Summary of The Gift in Wartime
The speaker of the poem, who is grieving the loss of her husband who has died in the war as a soldier, offers various gifts to him, including roses, a wedding gown, and her youth. In return, her husband gives her medals, the smell of blood, and his lips, arms, eyes, and motionless body. These exchanges suggest the ways in which both the speaker and her husband have lost something as a result of the war. The speaker speaks of her grief and the sacrifices that have been made during the war, and expresses a desire to meet her husband in the next life. The poem touches on themes of love, sacrifice, and loss, and uses figurative language, such as metaphor, personification, synecdoche, and hyperbole, to convey the speaker's emotions and experiences.
Understanding the text
Answer the following questions.
a. Who is the speaker addressing and why can that person not hear or understand what she is saying?
The speaker is addressing her husband. He cannot hear or understand what she is saying because he is dead.
b. What can you infer about the speaker’s feelings for the person addressed as “you”?
Based on the language and tone of the poem, it is clear that the speaker has strong feelings for the person addressed as "you." The speaker offers various gifts, including roses, a wedding gown, and their youth, and speaks of their shared experiences of love and youth. The speaker also expresses sadness and grief at the loss of the person and the sacrifices that have been made during the war.
c. What is the speaker’s attitude toward war?
It seems that the speaker has a negative attitude toward war. The speaker speaks of the losses and sacrifices that have occurred as a result of the war and implies that these losses are significant and deeply felt. The speaker also expresses a desire to meet the person addressed as "you" in the next life, suggesting a sense of longing and loss that may have been caused by the war.
d. In what ways do you think this person’s fate has affected the speaker?
The speaker has clearly been deeply affected by this person's death, as she express grief and offers various personal possessions as a sign of her love and devotion. The speaker's promise to meet the person in the next life also demonstrates the strong emotional bond and the deep connection she shared, as well as her desire to continue this relationship despite the challenges and losses she has faced. The speaker's willingness to make sacrifices and offer her youth and other possessions suggests that this person's fate has had a profound impact on her life.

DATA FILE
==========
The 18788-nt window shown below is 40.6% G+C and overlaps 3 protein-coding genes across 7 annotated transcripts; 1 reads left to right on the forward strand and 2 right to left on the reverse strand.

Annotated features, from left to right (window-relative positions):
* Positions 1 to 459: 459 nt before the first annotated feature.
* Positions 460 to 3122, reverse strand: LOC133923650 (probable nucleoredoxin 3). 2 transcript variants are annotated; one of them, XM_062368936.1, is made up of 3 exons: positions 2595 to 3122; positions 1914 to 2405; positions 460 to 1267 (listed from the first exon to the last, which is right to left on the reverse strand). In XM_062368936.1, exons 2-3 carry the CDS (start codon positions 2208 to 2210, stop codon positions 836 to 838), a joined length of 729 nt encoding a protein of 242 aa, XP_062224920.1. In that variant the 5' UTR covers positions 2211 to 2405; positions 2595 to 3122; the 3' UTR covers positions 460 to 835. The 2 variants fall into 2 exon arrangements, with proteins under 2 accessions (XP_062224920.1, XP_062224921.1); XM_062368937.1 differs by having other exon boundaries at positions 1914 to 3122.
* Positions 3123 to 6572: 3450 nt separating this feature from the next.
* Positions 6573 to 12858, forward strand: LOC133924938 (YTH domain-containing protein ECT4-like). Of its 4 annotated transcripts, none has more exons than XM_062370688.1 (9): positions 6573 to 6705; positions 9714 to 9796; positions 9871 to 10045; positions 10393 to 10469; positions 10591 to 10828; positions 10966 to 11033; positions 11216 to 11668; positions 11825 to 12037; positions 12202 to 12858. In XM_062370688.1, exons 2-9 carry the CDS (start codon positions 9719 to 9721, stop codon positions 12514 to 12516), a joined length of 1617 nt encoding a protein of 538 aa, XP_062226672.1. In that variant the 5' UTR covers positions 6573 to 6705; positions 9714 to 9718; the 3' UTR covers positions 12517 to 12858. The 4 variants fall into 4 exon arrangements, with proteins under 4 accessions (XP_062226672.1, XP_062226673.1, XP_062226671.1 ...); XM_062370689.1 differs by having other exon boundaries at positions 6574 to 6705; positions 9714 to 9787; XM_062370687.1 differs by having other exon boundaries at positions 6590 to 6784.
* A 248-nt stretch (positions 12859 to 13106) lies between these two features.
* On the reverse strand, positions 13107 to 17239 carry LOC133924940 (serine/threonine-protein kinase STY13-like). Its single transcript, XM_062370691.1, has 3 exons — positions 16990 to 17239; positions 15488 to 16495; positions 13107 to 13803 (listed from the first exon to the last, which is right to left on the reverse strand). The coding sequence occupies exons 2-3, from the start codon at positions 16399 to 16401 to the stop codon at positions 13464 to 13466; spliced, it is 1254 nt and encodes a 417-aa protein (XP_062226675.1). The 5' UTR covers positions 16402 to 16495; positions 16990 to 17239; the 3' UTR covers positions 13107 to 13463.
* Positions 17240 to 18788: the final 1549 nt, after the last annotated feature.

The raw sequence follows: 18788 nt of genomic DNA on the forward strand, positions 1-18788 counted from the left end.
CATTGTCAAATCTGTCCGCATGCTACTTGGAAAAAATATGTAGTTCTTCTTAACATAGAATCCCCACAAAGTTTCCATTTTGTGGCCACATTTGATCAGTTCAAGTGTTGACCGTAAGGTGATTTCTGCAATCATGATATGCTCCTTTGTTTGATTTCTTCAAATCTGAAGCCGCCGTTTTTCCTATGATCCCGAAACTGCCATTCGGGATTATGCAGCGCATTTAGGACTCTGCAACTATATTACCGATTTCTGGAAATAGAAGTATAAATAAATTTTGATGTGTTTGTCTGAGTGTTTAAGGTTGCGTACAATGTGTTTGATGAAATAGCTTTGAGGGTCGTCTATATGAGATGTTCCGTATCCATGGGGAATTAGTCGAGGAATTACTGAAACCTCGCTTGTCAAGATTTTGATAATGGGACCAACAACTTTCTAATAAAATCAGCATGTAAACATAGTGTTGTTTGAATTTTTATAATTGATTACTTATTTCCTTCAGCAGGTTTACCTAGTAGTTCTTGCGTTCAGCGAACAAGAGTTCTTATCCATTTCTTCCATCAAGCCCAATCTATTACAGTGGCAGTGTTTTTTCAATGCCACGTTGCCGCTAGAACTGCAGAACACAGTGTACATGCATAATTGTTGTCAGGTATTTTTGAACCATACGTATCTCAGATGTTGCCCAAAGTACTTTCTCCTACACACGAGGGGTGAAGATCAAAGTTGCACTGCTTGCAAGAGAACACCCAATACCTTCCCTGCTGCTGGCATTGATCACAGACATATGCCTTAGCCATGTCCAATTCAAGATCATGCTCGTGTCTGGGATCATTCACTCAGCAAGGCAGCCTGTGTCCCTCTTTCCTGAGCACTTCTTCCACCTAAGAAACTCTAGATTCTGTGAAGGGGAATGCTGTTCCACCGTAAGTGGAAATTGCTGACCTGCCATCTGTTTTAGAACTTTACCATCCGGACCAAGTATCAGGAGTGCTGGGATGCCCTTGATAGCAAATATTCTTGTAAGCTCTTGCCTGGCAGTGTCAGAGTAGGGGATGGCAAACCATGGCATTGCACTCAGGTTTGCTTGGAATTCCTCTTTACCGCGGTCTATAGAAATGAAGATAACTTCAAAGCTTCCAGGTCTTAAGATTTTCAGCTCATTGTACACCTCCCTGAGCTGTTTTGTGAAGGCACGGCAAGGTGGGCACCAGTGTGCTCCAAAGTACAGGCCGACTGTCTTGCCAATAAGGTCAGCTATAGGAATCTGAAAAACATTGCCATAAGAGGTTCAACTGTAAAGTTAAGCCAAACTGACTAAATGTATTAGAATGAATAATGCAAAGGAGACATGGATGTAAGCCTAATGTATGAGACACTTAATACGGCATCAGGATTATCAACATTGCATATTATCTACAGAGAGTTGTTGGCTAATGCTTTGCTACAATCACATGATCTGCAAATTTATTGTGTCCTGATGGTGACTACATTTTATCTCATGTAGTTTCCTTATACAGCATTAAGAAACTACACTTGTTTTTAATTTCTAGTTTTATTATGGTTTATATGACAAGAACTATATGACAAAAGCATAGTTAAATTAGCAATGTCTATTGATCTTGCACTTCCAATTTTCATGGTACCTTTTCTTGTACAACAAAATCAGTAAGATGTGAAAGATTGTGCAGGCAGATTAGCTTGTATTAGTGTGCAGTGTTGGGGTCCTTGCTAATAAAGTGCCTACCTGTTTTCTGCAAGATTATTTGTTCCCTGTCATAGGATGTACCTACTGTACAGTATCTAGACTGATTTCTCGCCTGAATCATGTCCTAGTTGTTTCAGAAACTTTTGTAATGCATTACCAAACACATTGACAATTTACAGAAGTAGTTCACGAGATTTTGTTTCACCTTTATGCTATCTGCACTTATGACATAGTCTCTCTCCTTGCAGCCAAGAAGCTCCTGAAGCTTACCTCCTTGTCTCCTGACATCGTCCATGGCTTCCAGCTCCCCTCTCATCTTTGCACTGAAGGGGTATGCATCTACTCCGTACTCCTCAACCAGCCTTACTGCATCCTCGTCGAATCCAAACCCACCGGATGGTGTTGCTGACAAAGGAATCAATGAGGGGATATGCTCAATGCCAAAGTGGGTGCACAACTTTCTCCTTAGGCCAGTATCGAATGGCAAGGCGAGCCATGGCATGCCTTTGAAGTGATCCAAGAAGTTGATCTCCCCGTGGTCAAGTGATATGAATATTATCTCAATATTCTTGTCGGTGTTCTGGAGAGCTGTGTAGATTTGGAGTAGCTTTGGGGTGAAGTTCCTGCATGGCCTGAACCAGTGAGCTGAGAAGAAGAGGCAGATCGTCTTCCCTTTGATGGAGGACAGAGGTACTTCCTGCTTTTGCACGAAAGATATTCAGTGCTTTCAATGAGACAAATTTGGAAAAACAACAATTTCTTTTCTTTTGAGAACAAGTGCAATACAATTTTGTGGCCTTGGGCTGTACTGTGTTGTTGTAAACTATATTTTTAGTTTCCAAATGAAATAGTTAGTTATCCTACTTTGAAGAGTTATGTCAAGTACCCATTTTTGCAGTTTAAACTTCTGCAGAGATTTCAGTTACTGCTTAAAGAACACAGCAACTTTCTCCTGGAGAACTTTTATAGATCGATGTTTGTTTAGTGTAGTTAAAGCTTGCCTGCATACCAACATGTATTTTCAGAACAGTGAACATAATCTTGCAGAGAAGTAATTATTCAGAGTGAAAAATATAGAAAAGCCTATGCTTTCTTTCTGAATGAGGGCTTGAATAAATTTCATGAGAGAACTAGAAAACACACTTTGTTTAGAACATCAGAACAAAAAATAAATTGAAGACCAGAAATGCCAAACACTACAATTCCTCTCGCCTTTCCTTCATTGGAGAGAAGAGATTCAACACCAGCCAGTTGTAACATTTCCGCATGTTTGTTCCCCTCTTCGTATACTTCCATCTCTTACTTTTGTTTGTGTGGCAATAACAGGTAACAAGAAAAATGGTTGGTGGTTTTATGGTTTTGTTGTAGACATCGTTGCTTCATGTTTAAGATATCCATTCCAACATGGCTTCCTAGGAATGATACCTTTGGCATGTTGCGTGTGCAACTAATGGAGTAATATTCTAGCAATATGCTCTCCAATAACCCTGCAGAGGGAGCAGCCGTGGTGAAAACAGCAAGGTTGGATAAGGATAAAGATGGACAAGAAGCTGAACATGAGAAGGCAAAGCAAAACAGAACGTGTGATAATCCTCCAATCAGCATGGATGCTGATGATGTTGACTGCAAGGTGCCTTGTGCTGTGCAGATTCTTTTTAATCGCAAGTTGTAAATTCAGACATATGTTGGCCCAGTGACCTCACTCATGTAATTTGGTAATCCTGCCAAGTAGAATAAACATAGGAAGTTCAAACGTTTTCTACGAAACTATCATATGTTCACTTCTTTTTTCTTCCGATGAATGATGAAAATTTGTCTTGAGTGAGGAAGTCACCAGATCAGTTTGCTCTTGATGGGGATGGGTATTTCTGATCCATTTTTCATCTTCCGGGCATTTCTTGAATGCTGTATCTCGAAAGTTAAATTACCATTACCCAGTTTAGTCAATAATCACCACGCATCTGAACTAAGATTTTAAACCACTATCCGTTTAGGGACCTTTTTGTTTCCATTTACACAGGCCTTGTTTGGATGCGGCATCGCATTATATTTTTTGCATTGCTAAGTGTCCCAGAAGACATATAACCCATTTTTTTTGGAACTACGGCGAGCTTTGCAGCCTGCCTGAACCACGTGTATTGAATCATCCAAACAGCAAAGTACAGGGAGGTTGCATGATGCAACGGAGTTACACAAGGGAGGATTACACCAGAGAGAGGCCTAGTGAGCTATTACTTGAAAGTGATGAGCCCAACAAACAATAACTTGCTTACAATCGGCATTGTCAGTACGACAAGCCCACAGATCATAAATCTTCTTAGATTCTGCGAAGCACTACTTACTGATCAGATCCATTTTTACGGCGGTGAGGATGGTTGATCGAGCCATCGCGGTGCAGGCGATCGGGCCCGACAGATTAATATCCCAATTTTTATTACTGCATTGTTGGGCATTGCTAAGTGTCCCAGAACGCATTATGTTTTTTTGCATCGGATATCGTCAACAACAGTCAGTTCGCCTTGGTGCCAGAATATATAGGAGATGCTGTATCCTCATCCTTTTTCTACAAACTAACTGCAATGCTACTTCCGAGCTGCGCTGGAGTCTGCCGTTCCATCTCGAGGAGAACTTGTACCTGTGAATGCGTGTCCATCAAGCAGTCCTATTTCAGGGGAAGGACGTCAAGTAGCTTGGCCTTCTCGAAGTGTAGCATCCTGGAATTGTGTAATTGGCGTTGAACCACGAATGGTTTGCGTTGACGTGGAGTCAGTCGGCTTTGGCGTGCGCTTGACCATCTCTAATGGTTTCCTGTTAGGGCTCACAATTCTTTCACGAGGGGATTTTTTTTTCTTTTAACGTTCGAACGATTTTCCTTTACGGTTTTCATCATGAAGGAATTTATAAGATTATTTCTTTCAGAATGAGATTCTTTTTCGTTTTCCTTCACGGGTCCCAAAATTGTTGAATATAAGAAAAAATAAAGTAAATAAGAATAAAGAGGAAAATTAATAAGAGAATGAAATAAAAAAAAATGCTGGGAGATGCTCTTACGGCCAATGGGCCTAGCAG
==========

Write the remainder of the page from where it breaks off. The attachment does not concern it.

e. What does the speaker promise at the end of the poem? Why do you think the speaker does this?
At the end of the poem, the speaker promises to meet the person addressed as "you" in the next life and to hold shrapnel as a token by which they will recognize each other. The speaker may make this promise as a way of expressing their love and commitment to the person, and as a way of expressing hope for a future reunion despite the challenges and losses they have faced in the present. The promise may also serve as a way for the speaker to find solace and hope in the face of loss and grief.
In reference to the Context
a. What is the theme of the poem?
One possible theme of the poem "The Gift in Wartime" could be the sacrifices and losses that occur during wartime. The speaker offers various things to the person being addressed, such as roses, a wedding gown, and their youth, while the person being addressed gives the speaker medals, the smell of blood, and their lips, arms, eyes, and motionless body. These exchanges suggest the ways in which the speaker and the person being addressed have both lost something as a result of the war. The poem also touches on themes of love, grief, and the desire for connection and reconciliation, as the speaker expresses a deep emotional bond with the person being addressed and a desire to meet them again in the next life.
b. What imagery from the poem made the greatest impression on you? Why?